How people mis-read risk in their super product disclosures and what it could mean for their returns

Pie charts used on the MySuper website have led to unforeseen consequences. Image sourced from

Policymakers have long grappled with the best way to engage a seemingly apathetic public into paying more attention to their superannuation.

The introduction of a low-cost and simple default option, MySuper, for people who do not nominate a specific superannuation investment fund, was meant to protect consumers from imprudent fund management and high fees and help people compare funds. A key feature of MySuper is a simplified dashboard using a standardised structure that radically shortens product disclosure statements.

It was meant to facilitate comparison across MySuper offerings by different providers. Experimental research I have been undertaking with colleagues, Ben Newell, Hazel Bateman, Isabella Dobrescu, and Susan Thorp, that we are in the process of writing up, suggest that the recommended information items on MySuper dashboards might not be effective as hoped.

Many plan members do not understand key items such investment risk, although the dashboard template was designed for ordinary people to use. We conjecture that this finding is due to both insufficient financial literacy and the complexity of the dashboard itself.

Using a simplified design we have demonstrated how understanding of the template can be improved. Our findings suggest that the process of how to test well-intentioned innovations of this kind is in need of a re—think. Focus groups and in-depth interviews may just not be good enough.

In earlier work that has just been published, we investigated experimentally the related phenomenon of mandated short-form product disclosure forms for retirement investment funds.

Retirement investment providers are now required to present in such a form for each of their investment options five pieces of information - a name and description, a list of asset classes (such as shares, cash, or property, for instance), investment return objective, minimum time frame required to hold the investment, and summary risk level of the investment.

A prominent feature of most currently used investment disclosures is a pie chart that is meant to illustrate the way the assets being invested in are allocated (called strategic asset allocation), an important decision on how well the overall investment will perform on total returns. To visualise some such pie chart, imagine a round pie being cut up in pieces where each of the pieces represents a different asset class, say a high-risk international equity investment fund and low-risk domestic money-market fund.

We tested in the laboratory whether the information contained in these prescribed investment disclosures was used by our subjects – mostly students with superannuation accounts but also staff – in the way that the regulator has intended.

We presented our subjects with repeated pair-wise choices between investment options with different risk-return characteristics.

Then we analysed statistically how choices were determined through the various pieces of information that we provided, as well as the format used (for example, a pie chart or a table for the strategic asset allocation).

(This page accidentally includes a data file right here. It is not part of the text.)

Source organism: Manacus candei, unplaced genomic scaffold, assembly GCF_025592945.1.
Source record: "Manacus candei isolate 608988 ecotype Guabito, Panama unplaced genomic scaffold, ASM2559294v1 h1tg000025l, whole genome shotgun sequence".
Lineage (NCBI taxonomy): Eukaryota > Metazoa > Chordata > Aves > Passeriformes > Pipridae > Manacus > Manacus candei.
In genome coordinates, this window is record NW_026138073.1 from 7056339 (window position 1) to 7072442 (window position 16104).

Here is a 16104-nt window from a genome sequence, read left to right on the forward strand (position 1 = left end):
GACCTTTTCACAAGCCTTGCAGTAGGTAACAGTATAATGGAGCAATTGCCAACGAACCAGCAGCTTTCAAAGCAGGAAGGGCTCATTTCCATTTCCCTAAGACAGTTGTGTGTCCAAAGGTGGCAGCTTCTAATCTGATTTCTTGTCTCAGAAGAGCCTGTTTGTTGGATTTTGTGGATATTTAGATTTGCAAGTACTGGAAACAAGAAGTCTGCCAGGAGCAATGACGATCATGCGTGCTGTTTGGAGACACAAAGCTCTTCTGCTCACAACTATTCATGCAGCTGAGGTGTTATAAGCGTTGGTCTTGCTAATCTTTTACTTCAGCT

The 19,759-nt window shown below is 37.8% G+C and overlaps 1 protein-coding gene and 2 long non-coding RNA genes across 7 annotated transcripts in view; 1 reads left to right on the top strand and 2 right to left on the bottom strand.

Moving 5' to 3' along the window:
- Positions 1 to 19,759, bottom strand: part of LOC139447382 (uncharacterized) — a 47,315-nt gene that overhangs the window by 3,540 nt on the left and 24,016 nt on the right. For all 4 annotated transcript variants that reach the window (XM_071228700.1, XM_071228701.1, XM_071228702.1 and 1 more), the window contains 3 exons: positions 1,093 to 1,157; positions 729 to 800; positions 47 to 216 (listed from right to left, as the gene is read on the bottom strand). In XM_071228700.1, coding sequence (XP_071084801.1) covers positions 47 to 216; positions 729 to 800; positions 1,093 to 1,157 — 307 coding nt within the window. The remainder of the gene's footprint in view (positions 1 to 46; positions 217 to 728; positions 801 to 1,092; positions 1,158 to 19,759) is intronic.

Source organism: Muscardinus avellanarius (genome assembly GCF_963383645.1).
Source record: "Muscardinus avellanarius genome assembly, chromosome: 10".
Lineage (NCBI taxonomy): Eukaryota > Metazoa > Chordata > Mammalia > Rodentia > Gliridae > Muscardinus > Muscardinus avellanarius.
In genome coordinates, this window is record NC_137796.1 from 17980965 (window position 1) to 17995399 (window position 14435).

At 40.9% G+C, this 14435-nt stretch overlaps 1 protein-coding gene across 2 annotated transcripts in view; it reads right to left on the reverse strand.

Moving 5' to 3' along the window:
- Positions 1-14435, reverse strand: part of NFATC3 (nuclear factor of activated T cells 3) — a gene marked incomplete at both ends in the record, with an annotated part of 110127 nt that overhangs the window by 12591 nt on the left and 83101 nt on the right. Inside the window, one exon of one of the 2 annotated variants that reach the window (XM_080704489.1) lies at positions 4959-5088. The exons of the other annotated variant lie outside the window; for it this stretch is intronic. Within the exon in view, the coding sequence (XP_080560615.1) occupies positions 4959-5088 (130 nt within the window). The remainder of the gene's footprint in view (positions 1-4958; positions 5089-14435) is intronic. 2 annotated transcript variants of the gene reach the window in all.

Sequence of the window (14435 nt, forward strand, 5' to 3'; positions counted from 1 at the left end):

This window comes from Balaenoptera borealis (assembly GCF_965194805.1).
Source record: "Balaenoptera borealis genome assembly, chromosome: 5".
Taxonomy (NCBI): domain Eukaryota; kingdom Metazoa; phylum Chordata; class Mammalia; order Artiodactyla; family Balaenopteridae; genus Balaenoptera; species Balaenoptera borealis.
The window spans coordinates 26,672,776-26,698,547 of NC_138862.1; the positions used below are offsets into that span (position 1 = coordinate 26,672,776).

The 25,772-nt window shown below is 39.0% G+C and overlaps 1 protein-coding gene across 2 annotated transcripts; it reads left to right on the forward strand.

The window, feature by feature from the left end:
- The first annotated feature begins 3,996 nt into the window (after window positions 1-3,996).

Simply speaking, it was the regulator’s intention to focus superannuation participants on matching risk-adjusted returns to their own risk profile.

But one of our key findings is that most of our subjects do not make their decisions in this manner.

Instead, when they were given the pie chart information, for example, they typically went for those investment options that had more slices and that had the more uniform distribution of the slices. This is known in the literature as 1/n strategy and can be best visualized by a pie with n slices where each slice is about 1/n of the pie, with n identifying the number of pieces, or asset classes.

It may turn out not to be a good strategy. For instance, someone early in their life might want to invest in more risky growth assets because over time they pay on average a risk premium over money-market funds that pay comparatively little. Our results suggest that some such person would invest in too many slices that have low risk but also low returns, meaning that s/he would not accumulate as much early in the retirement game than arguably they should.

The 1/n strategy (which previously had been identified as a reasonable one for individual assets), when applied to already highly diversified investment options, can thus result in outcomes that are not informed by appropriate risk-return trade-offs.

We confirmed our finding by running a treatment where asset allocation was omitted, and by demonstrating that participants in that treatment traded off risks and returns appropriately. We also demonstrated that none of the five prescribed information items was significant in explaining individual choices of more than 35% of participants.

These findings also highlight that information contained in prescribed investment disclosures might not be used in the manner intended by the regulator.

While the regulator’s intention was laudable in facilitating superannuation members’ retirement investment decisions, our results suggest strongly that the current process of evaluating behavioural policy innovations, at least in this case, is wanting and that well-intentioned innovation of this kind would benefit from better pre-release testing. Focus groups and in-depth interviews may just not be good enough.